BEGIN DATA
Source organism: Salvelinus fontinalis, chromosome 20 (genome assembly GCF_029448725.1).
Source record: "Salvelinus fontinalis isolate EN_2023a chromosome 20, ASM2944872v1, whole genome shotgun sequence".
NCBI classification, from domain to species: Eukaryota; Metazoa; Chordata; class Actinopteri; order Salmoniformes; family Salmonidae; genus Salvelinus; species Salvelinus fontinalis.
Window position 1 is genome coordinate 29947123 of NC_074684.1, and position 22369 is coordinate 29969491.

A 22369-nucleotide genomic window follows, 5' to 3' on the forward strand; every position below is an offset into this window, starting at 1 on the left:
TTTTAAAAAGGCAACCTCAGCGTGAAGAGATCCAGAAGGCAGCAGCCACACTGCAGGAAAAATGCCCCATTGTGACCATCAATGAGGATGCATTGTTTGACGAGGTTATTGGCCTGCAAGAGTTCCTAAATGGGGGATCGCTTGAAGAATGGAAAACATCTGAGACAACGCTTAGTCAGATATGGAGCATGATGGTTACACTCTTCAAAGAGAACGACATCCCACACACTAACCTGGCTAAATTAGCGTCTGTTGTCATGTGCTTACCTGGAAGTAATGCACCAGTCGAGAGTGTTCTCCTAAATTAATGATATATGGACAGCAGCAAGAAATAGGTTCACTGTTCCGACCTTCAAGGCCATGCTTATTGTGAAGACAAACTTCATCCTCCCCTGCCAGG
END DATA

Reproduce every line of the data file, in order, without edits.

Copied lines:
Source organism: Salvelinus fontinalis, chromosome 20 (genome assembly GCF_029448725.1).
Source record: "Salvelinus fontinalis isolate EN_2023a chromosome 20, ASM2944872v1, whole genome shotgun sequence".
NCBI classification, from domain to species: Eukaryota; Metazoa; Chordata; class Actinopteri; order Salmoniformes; family Salmonidae; genus Salvelinus; species Salvelinus fontinalis.
Window position 1 is genome coordinate 29947123 of NC_074684.1, and position 22369 is coordinate 29969491.

A 22369-nucleotide genomic window follows, 5' to 3' on the forward strand; every position below is an offset into this window, starting at 1 on the left:
TTTTAAAAAGGCAACCTCAGCGTGAAGAGATCCAGAAGGCAGCAGCCACACTGCAGGAAAAATGCCCCATTGTGACCATCAATGAGGATGCATTGTTTGACGAGGTTATTGGCCTGCAAGAGTTCCTAAATGGGGGATCGCTTGAAGAATGGAAAACATCTGAGACAACGCTTAGTCAGATATGGAGCATGATGGTTACACTCTTCAAAGAGAACGACATCCCACACACTAACCTGGCTAAATTAGCGTCTGTTGTCATGTGCTTACCTGGAAGTAATGCACCAGTCGAGAGTGTTCTCCTAAATTAATGATATATGGACAGCAGCAAGAAATAGGTTCACTGTTCCGACCTTCAAGGCCATGCTTATTGTGAAGACAAACTTCATCCTCCCCTGCCAGG